NAIROBI - The High Court of Kenya on Monday dismissed a government bid to unfreeze tax increases that have sparked widespread protests, asking senior judges to direct the case on the hikes that authorities say are needed to cut debt and create jobs.
At least two people were killed on Friday during the protests, human rights groups said, as tensions flared over the tax hikes that were introduced at a time when many people were already struggling with high living costs.
Justice Mugure Thande declined to grant the government's request to lift the orders, saying the petitioners who sued the government had raised weighty issues that should be determined by a full hearing.
Lawyers for the government immediately sought leave to seek the removal of the order at the Court of Appeals.
Thande said the case would now be referred to the chief justice to form a panel of judges to hear the matter.
The High Court blocked the hikes on June 30 but the government still raised retail prices of petrol, causing one of the petitioners to open a contempt application against the head of the state energy regulator.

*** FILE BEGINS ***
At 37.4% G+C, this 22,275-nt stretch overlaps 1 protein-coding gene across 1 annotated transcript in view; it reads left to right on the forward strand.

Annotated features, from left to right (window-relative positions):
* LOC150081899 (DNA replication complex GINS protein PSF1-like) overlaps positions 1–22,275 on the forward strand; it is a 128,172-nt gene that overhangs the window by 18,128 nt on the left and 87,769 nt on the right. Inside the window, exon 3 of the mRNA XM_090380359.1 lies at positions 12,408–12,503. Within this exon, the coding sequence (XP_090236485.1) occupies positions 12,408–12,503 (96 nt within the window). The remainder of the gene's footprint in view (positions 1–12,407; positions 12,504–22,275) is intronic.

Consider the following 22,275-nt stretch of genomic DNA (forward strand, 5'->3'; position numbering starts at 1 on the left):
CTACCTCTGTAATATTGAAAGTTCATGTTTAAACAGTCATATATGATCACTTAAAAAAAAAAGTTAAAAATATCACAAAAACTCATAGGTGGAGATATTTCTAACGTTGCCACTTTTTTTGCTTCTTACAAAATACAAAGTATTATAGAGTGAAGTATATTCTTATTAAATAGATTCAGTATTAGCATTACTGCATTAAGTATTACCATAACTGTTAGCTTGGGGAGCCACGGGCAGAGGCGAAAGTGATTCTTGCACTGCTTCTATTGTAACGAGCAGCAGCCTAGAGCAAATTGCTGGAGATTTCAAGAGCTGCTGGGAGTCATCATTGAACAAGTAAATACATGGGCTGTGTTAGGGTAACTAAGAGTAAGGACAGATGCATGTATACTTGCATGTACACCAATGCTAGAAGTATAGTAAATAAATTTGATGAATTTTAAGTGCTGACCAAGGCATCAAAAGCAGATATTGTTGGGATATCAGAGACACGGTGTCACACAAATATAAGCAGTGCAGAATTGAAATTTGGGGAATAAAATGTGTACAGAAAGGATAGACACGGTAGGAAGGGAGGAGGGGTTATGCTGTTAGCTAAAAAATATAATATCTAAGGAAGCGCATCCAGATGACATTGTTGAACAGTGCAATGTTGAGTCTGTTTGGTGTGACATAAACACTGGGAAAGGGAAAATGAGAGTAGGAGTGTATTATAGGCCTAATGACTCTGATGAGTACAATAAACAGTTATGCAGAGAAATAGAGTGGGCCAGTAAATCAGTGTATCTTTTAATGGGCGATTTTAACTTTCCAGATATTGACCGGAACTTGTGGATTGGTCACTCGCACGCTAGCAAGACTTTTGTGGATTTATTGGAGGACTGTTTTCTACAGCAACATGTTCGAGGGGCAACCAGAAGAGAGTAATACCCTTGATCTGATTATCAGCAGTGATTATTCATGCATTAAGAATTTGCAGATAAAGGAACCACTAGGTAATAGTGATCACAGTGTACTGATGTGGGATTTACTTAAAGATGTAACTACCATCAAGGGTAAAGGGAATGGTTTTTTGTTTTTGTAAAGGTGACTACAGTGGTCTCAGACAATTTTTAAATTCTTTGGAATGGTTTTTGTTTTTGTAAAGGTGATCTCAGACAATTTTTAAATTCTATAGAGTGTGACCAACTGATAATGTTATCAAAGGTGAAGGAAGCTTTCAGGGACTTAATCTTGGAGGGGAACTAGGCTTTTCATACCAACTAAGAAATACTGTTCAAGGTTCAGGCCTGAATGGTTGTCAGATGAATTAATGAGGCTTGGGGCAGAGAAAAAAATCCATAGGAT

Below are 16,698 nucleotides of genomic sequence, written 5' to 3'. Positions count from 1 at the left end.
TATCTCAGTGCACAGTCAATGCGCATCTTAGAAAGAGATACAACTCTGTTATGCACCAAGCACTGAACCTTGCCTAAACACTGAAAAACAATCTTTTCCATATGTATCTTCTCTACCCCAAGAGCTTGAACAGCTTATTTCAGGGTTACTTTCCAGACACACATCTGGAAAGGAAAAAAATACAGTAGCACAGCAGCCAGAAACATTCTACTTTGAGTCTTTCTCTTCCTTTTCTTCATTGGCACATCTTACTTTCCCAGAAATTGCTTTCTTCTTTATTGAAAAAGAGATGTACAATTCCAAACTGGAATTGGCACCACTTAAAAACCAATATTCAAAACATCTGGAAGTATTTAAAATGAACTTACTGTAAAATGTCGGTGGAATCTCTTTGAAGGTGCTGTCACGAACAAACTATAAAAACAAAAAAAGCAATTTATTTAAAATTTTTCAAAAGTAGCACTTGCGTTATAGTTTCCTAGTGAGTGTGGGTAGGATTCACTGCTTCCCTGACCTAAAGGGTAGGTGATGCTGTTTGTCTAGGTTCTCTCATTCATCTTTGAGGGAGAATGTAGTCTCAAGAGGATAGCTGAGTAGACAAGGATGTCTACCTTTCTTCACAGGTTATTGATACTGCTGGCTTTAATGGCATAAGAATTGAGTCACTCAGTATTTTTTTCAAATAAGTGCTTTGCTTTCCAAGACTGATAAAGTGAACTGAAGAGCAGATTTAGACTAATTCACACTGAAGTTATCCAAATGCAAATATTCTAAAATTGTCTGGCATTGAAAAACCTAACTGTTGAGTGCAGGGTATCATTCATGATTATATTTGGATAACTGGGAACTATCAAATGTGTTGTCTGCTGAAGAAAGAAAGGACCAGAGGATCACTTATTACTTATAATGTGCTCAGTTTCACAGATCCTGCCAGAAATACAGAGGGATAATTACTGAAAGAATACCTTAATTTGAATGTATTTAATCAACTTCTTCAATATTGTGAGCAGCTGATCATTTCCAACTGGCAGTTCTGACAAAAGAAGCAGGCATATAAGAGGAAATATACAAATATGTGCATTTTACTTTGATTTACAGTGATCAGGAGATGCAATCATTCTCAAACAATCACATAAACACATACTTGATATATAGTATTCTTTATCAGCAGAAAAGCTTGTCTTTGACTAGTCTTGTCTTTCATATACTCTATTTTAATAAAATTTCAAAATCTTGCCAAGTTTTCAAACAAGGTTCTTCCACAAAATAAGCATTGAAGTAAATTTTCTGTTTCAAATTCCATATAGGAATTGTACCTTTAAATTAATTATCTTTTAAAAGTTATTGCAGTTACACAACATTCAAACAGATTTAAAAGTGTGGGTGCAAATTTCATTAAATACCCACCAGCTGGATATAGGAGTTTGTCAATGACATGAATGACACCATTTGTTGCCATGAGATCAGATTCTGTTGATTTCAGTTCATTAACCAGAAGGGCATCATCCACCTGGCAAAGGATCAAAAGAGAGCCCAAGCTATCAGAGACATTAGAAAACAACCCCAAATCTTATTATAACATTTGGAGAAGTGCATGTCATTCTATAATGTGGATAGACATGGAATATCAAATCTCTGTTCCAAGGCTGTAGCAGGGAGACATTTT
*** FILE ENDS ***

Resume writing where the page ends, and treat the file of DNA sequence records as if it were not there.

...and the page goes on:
The contempt application is still pending.
The tax hikes, expected to raise an extra 200 billion shillings ($1.42 billion) a year, are needed to help deal with growing debt repayments and to fund job-creation initiatives in East Africa's largest economy, the government says.
Apart from doubling the fuel tax to 16%, the law that was signed last month introduces a 1.5% housing levy for all employees and raises the top personal income tax rate to 35%.
Opposition leader Raila Odinga has called for more protests on Wednesday against the tax hikes and other grievances.
($1 = 140.9500 Kenyan shillings)
(Reporting by Duncan Miriri and Humphrey Malalo; Editing by Devika Syamnath)